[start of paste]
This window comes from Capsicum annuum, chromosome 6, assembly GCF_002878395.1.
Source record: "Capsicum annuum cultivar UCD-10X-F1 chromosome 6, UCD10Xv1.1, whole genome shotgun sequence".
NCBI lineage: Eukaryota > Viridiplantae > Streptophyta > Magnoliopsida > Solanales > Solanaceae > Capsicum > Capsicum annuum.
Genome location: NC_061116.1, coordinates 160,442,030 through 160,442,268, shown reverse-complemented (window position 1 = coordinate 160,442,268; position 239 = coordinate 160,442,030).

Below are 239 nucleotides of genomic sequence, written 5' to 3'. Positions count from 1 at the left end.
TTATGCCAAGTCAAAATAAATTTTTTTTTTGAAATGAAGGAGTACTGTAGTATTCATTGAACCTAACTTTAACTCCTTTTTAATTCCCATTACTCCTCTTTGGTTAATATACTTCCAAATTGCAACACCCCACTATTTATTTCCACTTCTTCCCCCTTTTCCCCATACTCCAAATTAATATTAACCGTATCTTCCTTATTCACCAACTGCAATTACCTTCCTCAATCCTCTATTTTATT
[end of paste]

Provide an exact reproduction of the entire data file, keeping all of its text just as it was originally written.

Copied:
This window comes from Capsicum annuum, chromosome 6, assembly GCF_002878395.1.
Source record: "Capsicum annuum cultivar UCD-10X-F1 chromosome 6, UCD10Xv1.1, whole genome shotgun sequence".
NCBI lineage: Eukaryota > Viridiplantae > Streptophyta > Magnoliopsida > Solanales > Solanaceae > Capsicum > Capsicum annuum.
Genome location: NC_061116.1, coordinates 160,442,030 through 160,442,268, shown reverse-complemented (window position 1 = coordinate 160,442,268; position 239 = coordinate 160,442,030).

Below are 239 nucleotides of genomic sequence, written 5' to 3'. Positions count from 1 at the left end.
TTATGCCAAGTCAAAATAAATTTTTTTTTTGAAATGAAGGAGTACTGTAGTATTCATTGAACCTAACTTTAACTCCTTTTTAATTCCCATTACTCCTCTTTGGTTAATATACTTCCAAATTGCAACACCCCACTATTTATTTCCACTTCTTCCCCCTTTTCCCCATACTCCAAATTAATATTAACCGTATCTTCCTTATTCACCAACTGCAATTACCTTCCTCAATCCTCTATTTTATT